Winter is usually the perfect time to heat things up with warm fireplaces in Greenville, SC homes to fight off the biting cold. Fireplaces and heating systems, however, also need proper care and inspection to avoid fires from starting in your own home. Thus, each and every part of the fireplace, from the gas logs to the chimney, must be regularly checked and maintained.
According to a report by Laura Gaddy of the Anniston Star, the cold weather is commonly the period of spiking fire incidents. In Alabama, fire-related deaths reached almost a hundred during the winter of 2013. Alabama State Fire Marshal’s office spokesperson Stephen Holmes was quoted by saying that cold weather prompts people to go to extreme measures to stay warm.
The National Fire Protection Association has outlined several guidelines to ensure that your home will be protected from fires, and on the top of the list is to ensure the functionality of your smoke detectors (if you have them). Smoke alarms are essential in warning everyone in the household of a fire, and should be tested once a month to check if they’re still in top shape. If you still don’t have smoke alarms installed in your house, make sure to have one near bedrooms or placed on walls or ceilings 18 inches from the corner.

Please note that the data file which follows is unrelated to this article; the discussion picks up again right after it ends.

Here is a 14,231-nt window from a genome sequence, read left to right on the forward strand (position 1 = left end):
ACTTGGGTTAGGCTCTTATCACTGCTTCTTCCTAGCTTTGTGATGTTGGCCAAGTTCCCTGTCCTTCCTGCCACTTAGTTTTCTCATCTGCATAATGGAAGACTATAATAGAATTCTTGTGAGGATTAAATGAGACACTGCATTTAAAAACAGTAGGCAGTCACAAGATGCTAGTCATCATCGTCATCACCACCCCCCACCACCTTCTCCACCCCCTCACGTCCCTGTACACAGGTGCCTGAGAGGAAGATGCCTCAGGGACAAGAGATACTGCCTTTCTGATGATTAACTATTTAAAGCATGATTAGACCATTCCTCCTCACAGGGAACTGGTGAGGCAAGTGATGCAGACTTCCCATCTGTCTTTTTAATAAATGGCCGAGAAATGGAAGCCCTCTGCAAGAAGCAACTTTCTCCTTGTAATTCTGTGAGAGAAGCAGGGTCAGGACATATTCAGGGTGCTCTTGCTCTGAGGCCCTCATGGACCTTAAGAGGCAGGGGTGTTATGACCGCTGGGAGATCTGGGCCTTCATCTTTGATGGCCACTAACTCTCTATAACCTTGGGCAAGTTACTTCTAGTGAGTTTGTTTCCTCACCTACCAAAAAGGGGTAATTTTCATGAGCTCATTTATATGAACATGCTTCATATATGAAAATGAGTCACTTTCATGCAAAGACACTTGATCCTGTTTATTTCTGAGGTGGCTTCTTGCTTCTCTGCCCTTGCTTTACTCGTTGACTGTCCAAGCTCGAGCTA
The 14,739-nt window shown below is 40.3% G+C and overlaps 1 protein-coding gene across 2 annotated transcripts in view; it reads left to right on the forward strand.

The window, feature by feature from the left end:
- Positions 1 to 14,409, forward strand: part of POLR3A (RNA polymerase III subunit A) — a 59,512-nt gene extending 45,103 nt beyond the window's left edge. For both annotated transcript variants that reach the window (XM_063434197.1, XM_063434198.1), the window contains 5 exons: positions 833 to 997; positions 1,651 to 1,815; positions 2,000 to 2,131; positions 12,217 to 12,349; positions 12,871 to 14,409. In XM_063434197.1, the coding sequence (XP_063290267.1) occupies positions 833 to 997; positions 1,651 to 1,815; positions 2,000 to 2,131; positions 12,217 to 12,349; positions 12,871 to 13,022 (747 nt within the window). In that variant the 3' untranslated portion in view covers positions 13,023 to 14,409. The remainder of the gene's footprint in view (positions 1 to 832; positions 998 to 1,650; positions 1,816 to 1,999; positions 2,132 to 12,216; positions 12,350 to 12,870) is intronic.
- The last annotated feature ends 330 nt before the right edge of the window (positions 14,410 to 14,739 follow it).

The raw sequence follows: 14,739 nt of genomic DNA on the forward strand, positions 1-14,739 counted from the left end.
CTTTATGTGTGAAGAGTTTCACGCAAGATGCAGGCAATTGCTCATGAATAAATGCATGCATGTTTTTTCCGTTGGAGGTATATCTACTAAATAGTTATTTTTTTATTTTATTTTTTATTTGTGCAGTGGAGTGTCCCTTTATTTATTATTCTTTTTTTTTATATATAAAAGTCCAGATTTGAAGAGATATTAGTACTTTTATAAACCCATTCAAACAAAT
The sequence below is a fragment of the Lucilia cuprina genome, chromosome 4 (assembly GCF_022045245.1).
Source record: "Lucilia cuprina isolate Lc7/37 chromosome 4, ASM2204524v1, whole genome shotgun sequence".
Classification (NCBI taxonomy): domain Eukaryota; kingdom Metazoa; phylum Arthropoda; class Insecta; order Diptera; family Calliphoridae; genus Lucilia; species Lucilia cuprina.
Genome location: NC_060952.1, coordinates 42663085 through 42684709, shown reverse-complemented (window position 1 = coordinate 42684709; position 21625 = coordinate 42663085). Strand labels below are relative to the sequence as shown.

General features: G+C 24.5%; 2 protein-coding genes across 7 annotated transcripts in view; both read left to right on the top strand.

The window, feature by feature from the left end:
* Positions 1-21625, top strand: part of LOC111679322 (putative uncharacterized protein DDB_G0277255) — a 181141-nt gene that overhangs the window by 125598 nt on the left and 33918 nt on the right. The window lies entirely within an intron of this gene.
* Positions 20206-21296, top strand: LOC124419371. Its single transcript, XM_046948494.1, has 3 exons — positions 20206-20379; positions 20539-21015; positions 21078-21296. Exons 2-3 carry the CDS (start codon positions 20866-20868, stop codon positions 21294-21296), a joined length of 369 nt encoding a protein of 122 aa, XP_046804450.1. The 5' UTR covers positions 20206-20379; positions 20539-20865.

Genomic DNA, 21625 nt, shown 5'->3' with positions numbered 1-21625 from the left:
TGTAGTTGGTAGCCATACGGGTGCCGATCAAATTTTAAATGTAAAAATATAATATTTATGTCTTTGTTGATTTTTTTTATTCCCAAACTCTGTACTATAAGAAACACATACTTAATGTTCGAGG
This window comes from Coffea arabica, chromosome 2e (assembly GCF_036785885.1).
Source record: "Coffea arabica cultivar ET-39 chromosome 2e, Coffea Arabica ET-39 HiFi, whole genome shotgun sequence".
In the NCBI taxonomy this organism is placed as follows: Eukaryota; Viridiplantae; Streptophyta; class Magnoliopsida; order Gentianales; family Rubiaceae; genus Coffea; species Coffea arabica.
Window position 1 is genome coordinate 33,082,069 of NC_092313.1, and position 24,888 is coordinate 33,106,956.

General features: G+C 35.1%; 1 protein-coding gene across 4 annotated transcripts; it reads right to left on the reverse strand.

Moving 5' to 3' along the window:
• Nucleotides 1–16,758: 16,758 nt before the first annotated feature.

When starting up your fireplace, make sure that flammable materials such as cloth and paper are at least three feet away, and put the fire out when leaving the room. Also ensure that your chimney is properly cleaned every year, and have a certified plumber, with specialized training as gasfitters, check the gas logs that you plan on using for your fireplace.
If you’re using gas logs in Greenville, SC, then you’re more on the safer side of things, considering that gas logs are unlikely to spread hazardous embers and/or fumes. Wood from freshly-cut trees are more likely to produce more smoke and form deposits in your chimney. For quality gas logs, you could check out the products offered by companies such as Buchanan Fire and Outdoor.
Finally, cover your fireplace with a screen to avoid sparks from flying into the room, especially if you have carpeted floors. Do not leave coals or cooled ashes outside the house, for these might cause small bush fires: instead, store them inside a metal container and place them a safe distance from your home. According to the U.S. Fire Administration, heating fires are the cause of 36% of residential fires in rural areas every year, and this could be avoided with the simple tips mentioned above.
(Source: 10 tips to prevent fires during the cold weather, The Anniston Star, November 14, 2014)Posted by: